Infringement of copyright is not kara-OK

A Sydney karaoke lounge is singing the blues after Federal Magistrate Raphael ordered on 11 February 2010 that it pay additional damages for infringing copyright in certain song films. 

Top Plus Pty Ltd held an exclusive licence for the copyright in certain song films which were used (under a sub-licence) in K Square Pty Ltd’s karaoke lounge.

Top Plus increased its sub-licence fees at the time the sub-licence was to be renewed. K Square continued to use the films during the negotiation period (despite the previous sub-licence period having lapsed).  Negotiations broke down and the sub-licence was not renewed.

K Square then indicated to Top Plus that the infringing material had been removed.  However, some of that material, as well as additional material for which Top Plus held an exclusive licence, made its way back into K Square’s servers and continued to be used. 

It was found, by consent, that copyright had been infringed.

Federal Magistrate Raphael considered the question of whether Top Plus should be awarded additional damages. 

Top Plus was awarded additional damages under s 115(4) of the Copyright Act 1968 because:

  • K Square was “flagrant” following the break down of negotiations (it knowingly breached copyright by continuing to use the song films after the licence had expired, it claimed that it had taken down the infringing material when it had not, and it persisted in challenging Top Plus’s status as exclusive licensee).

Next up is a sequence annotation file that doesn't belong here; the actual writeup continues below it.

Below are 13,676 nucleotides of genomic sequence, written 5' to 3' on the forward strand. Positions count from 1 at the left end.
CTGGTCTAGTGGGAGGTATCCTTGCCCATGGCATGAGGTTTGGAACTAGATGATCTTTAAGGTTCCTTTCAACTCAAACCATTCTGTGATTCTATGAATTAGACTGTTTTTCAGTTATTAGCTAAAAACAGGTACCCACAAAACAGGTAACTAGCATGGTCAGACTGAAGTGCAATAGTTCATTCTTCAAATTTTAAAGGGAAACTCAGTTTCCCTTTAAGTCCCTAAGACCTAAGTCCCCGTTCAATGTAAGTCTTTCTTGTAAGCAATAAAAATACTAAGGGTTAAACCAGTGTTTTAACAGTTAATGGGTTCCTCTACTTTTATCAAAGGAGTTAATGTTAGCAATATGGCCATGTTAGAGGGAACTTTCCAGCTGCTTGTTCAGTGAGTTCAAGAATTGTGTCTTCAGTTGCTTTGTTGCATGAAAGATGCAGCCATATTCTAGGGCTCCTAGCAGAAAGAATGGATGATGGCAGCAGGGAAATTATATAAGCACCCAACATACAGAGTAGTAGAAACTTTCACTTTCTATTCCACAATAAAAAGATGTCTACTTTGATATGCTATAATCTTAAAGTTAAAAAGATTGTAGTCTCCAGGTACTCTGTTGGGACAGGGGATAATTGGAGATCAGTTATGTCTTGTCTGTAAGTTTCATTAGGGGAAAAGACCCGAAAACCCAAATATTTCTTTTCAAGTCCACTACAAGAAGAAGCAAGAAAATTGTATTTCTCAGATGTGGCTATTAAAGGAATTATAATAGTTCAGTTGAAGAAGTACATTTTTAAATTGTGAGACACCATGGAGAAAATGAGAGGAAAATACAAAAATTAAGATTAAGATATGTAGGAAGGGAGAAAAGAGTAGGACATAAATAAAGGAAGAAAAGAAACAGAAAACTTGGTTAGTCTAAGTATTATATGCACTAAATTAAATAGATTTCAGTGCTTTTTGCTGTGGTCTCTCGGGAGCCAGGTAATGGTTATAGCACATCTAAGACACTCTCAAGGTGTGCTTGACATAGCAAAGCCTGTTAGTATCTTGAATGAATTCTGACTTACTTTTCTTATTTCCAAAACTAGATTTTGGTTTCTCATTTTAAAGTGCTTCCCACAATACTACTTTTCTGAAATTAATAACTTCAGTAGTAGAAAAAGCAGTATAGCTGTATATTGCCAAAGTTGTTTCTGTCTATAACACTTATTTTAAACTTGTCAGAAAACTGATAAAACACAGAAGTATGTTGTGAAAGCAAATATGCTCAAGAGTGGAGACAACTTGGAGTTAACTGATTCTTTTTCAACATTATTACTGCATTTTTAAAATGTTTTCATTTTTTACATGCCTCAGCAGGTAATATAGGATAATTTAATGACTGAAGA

• There was a need to deter K Square and other karaoke lounges from infringing copyright in such a way.
  • K Square’s conduct after being notified of the breaches was “far from accommodating”.
  • Potentially, K Square gained a pecuniary advantage in excess of the damages it would otherwise have to pay.

The value of the damages to be awarded (taking into account “additional” damages) is yet to be determined. 

In the same proceedings, K Square successfully cross-claimed against Top Plus for unconscionability under the Trade Practices Act 1974 for Top Plus’s conduct in the attempted sub-licence renewal. The damages awarded to K Square are also yet to be determined.

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